Ms. Hargrave also has a card game, Tussie Mussie, about the Victorian language of flowers, launching in May, and a game about monarch butterflies, with the working title Mariposas, due for release next year. She is among the few women in game design — which was something she planned to research, until last December, when she noticed a newly published study exploring exactly that: “Assessing Gender and Racial Representation in the Board Game Industry.”
During the hundreds of Wingspan play tests, some gamers scratched their heads and said, “Birds? Really!?” They expressed concern that our feathered friends might not resonate with a community usually drawn to zombies, dragons, spaceships, farming, civilizations and (of course) trains.
But during the pre-order period in January, more than 5,000 games sold in a week; the game is now on its third print run, with a total of 30,000 games in English, and 14,000 in various foreign-language editions. On official release day, demand so exceeded supply that the publisher issued a public apology. Between birders and gamers, and the birder-gamer hybrid, Wingspan has found its followers — especially, naturally, on Twitter.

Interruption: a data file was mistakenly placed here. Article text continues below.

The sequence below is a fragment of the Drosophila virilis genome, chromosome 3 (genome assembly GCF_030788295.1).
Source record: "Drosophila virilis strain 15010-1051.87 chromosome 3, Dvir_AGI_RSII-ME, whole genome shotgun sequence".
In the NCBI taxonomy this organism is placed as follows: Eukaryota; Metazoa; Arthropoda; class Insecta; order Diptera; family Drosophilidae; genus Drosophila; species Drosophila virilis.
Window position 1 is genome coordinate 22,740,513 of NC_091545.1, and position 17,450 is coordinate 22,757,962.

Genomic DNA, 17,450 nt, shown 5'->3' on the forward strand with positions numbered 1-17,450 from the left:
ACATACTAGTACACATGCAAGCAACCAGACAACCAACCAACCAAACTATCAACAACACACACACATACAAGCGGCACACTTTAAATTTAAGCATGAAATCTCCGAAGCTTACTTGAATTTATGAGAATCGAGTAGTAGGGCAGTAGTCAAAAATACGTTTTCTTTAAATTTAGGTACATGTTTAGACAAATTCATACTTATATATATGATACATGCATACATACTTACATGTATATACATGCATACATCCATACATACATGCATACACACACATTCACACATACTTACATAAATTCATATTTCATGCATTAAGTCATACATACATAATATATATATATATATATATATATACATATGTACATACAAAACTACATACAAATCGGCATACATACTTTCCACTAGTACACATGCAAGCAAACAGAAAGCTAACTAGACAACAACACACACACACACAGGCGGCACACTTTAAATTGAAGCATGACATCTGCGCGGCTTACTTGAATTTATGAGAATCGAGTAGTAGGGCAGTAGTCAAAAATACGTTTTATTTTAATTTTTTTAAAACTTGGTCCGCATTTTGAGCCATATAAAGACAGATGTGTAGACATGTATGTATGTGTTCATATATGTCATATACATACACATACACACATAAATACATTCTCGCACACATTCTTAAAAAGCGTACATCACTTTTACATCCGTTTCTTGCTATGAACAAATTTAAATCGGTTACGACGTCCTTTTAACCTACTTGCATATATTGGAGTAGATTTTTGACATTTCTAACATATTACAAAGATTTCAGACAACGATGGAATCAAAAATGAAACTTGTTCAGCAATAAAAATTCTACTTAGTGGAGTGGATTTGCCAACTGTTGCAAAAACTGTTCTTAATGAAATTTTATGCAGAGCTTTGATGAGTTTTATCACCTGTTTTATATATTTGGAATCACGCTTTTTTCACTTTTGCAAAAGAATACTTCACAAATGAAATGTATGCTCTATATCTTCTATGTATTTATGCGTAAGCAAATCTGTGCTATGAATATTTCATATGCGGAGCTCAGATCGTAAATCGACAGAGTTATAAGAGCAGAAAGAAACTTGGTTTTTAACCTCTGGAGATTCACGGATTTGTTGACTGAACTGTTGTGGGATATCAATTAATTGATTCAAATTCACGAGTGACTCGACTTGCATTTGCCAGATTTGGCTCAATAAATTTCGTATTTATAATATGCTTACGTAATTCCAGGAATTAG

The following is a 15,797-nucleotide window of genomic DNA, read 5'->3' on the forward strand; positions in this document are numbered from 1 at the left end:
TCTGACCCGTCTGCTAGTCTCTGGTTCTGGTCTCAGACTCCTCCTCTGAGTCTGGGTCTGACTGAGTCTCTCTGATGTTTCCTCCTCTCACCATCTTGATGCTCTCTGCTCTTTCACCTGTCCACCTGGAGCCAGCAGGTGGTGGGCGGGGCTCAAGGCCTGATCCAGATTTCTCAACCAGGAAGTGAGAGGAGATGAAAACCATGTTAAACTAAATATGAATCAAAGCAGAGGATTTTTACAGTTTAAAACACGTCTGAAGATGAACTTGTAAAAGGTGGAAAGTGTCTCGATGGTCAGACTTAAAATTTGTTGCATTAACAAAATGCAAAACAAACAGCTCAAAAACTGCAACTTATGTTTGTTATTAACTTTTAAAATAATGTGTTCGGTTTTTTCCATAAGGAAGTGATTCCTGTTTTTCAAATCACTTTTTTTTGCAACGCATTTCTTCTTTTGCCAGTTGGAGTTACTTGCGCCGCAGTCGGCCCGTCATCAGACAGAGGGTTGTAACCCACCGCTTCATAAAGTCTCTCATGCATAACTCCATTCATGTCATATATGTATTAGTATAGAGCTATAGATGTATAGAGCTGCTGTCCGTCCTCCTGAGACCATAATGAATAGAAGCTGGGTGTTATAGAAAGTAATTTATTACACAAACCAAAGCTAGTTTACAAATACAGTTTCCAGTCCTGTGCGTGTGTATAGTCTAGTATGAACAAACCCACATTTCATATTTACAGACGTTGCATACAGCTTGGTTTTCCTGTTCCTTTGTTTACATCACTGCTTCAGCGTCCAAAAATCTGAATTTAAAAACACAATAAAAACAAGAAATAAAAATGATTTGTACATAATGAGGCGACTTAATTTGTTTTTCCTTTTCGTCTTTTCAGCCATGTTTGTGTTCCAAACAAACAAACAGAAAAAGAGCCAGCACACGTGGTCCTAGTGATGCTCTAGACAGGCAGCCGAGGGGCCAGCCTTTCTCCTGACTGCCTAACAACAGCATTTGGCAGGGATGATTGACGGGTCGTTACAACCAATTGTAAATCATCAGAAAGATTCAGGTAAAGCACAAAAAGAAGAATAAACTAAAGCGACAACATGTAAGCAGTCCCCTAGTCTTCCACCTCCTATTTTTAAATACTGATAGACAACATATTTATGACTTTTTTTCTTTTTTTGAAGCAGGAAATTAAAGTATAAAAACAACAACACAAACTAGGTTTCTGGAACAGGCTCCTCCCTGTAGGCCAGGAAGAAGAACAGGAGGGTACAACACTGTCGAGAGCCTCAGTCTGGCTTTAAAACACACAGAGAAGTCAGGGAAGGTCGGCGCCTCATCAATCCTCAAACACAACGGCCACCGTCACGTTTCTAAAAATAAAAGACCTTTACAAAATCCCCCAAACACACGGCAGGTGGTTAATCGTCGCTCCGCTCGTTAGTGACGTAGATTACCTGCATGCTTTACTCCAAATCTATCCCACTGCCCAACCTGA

Boards of a feather
Ms. Hargrave’s home habitat, which she shares with her landscape-designer husband, Matt Cohen, is its own nature reserve, with vegetables in the backyard and a row of blueberry bushes out front. Inside, her watercolor paintings, of mushrooms and wildflowers, hang on the walls, complemented here and there with shells, snake skins and animal skulls.
The idea for Wingspan came to her after a game night with friends. They got talking about why there weren’t any board games tied to subjects they found interesting. Ms. Hargrave loves the game Castles of Burgundy, but pretending to be an aristocrat in high medieval France isn’t exactly her thing. She wondered, “Wouldn’t it be great if we had Race for the Galaxy” — another game that often hits her table, about building galactic civilizations — “but with birds?”
Wingspan bills itself as a card-driven, engine-building board game: players start with limited strength and slowly assemble their gameplay mechanism, which becomes more powerful with each turn. A classic example is Monopoly, in which players accrete real-estate empires, although hobby gamers would point to more sophisticated examples, such as Terraforming Mars.